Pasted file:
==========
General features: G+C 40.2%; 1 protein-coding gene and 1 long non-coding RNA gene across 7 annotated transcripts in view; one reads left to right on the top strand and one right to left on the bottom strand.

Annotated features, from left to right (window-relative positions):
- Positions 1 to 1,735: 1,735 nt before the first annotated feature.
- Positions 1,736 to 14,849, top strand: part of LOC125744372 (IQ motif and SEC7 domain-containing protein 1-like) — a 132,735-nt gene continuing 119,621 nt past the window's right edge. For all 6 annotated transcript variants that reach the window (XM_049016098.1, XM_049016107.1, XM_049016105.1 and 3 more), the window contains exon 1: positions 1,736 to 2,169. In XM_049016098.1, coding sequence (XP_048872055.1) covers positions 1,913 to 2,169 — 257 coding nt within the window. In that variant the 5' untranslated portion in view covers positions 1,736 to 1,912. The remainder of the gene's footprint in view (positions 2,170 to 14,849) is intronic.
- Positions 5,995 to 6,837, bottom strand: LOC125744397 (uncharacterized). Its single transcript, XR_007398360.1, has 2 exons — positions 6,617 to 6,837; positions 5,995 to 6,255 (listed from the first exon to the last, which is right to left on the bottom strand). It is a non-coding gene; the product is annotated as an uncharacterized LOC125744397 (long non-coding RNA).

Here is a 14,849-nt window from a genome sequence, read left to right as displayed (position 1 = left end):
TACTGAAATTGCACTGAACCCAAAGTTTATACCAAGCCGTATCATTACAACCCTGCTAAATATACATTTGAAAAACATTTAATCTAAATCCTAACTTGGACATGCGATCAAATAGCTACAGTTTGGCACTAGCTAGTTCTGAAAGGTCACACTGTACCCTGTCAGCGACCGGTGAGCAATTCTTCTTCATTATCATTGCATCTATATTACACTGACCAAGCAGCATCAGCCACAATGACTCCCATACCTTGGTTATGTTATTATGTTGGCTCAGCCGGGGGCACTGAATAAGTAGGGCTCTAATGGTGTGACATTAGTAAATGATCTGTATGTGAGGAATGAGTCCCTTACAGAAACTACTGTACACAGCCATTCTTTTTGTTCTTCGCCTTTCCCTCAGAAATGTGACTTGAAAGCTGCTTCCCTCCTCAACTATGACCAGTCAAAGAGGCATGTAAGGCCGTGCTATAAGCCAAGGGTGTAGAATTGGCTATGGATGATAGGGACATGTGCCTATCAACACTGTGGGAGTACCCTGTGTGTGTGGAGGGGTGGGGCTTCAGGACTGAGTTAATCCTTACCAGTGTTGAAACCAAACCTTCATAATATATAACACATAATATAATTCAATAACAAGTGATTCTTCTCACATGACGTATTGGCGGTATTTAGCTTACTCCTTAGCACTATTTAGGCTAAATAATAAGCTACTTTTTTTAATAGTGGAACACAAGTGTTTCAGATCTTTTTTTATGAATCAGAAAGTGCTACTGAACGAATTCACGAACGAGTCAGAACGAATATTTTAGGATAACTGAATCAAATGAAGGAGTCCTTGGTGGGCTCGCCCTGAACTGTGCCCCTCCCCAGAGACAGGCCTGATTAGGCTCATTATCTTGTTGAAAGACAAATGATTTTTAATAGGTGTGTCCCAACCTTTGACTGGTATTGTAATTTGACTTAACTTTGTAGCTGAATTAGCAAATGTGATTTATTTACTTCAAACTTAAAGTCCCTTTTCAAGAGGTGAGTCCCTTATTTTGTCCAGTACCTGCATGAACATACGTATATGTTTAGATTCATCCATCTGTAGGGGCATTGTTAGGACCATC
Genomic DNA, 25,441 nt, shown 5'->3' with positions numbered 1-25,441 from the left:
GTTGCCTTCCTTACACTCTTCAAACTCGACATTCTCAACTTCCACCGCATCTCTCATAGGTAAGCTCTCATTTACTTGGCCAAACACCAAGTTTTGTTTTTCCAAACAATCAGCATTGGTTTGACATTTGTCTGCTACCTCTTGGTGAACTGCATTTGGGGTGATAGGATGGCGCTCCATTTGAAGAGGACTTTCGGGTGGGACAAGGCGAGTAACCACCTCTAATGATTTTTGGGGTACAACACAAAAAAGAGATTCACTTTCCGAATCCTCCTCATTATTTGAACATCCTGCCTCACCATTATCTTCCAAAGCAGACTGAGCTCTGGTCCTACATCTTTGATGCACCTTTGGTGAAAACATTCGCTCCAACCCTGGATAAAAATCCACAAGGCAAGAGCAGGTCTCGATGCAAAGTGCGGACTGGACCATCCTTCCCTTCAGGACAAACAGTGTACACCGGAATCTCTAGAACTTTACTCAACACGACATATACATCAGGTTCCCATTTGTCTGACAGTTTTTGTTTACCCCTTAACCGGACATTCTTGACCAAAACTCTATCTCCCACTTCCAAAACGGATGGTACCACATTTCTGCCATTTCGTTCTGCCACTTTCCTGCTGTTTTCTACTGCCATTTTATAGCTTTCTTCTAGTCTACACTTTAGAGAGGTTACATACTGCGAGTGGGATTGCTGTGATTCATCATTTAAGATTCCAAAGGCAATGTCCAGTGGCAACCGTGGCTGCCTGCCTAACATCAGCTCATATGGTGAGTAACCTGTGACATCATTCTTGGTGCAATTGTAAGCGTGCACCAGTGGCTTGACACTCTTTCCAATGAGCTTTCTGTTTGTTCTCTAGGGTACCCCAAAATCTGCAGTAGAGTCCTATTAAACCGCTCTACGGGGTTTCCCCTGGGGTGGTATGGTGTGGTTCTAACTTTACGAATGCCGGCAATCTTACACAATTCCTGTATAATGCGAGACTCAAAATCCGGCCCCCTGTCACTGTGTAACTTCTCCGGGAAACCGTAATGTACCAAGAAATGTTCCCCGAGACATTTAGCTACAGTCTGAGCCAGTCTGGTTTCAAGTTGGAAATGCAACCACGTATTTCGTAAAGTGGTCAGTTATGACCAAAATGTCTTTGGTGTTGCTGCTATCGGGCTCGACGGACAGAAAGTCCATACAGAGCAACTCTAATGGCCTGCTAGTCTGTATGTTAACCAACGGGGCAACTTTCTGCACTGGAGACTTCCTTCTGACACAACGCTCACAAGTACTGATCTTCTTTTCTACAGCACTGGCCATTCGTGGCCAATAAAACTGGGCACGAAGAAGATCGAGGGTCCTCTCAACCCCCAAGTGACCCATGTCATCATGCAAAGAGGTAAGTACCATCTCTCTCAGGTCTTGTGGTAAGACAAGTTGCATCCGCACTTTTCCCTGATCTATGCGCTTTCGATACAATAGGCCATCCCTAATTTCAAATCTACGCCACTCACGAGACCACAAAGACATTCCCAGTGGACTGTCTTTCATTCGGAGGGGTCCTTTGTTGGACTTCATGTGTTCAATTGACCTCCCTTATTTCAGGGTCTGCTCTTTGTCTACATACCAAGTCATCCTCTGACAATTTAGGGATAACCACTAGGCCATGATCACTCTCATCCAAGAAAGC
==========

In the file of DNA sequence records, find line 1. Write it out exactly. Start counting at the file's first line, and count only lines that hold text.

General features: G+C 40.2%; 1 protein-coding gene and 1 long non-coding RNA gene across 7 annotated transcripts in view; one reads left to right on the top strand and one right to left on the bottom strand.